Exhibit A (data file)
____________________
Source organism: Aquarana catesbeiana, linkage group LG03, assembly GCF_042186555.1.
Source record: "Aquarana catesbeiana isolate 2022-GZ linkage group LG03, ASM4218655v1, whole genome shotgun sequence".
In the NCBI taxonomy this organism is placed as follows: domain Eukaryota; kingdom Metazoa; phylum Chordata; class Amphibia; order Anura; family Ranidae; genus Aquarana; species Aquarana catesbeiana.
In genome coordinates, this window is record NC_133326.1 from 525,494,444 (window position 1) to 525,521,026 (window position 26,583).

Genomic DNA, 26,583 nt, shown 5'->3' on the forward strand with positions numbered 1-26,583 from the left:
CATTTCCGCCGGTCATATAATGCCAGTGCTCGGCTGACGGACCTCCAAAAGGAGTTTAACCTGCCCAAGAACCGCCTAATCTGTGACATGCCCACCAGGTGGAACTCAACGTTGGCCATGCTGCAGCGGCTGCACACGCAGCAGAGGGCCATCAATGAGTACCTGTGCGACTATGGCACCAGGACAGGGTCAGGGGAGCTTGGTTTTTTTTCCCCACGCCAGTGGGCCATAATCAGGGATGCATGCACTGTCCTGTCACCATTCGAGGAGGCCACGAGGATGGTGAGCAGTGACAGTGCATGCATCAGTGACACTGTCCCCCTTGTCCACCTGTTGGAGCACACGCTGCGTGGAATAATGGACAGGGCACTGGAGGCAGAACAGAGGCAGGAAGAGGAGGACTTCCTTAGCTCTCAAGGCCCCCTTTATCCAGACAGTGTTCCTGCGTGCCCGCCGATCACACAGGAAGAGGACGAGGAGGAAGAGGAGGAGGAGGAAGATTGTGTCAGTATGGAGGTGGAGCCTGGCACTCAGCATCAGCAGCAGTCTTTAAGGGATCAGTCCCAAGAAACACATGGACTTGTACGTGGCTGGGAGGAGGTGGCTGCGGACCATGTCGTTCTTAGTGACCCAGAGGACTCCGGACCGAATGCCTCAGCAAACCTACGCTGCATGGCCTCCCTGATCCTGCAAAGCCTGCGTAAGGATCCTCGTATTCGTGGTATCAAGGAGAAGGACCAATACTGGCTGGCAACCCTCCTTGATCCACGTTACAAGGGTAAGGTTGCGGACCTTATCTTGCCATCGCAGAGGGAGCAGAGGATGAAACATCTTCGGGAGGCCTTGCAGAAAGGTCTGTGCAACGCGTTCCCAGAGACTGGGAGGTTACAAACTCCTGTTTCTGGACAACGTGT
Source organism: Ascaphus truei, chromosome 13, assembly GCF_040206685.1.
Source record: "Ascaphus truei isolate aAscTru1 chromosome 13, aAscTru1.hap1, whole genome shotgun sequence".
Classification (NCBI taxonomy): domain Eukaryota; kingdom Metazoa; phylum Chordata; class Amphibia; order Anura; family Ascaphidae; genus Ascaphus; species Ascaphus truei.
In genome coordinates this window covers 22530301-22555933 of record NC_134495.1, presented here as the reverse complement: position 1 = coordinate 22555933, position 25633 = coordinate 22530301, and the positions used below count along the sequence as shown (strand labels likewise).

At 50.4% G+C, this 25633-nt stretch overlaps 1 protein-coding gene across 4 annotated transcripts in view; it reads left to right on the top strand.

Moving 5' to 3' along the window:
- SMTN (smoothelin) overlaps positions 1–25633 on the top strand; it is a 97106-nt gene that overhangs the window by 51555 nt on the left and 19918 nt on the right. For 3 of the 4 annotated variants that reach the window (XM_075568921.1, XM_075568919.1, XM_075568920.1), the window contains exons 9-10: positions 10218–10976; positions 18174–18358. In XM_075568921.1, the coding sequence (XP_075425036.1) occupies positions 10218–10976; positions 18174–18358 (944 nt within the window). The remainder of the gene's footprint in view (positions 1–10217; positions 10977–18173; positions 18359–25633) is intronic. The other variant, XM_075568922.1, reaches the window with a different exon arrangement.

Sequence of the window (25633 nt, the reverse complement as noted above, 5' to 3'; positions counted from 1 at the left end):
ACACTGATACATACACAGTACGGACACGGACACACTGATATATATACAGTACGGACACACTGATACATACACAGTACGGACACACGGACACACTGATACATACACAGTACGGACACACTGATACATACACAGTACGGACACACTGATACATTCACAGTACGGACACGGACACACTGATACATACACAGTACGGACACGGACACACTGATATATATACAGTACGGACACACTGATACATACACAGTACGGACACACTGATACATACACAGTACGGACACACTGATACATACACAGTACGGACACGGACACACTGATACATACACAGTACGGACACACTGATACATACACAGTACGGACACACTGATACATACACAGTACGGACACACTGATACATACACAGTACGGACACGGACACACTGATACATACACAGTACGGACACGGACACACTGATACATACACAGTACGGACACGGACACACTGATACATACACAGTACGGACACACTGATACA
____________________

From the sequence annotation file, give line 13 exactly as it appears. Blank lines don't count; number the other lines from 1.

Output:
- SMTN (smoothelin) overlaps positions 1–25633 on the top strand; it is a 97106-nt gene that overhangs the window by 51555 nt on the left and 19918 nt on the right. For 3 of the 4 annotated variants that reach the window (XM_075568921.1, XM_075568919.1, XM_075568920.1), the window contains exons 9-10: positions 10218–10976; positions 18174–18358. In XM_075568921.1, the coding sequence (XP_075425036.1) occupies positions 10218–10976; positions 18174–18358 (944 nt within the window). The remainder of the gene's footprint in view (positions 1–10217; positions 10977–18173; positions 18359–25633) is intronic. The other variant, XM_075568922.1, reaches the window with a different exon arrangement.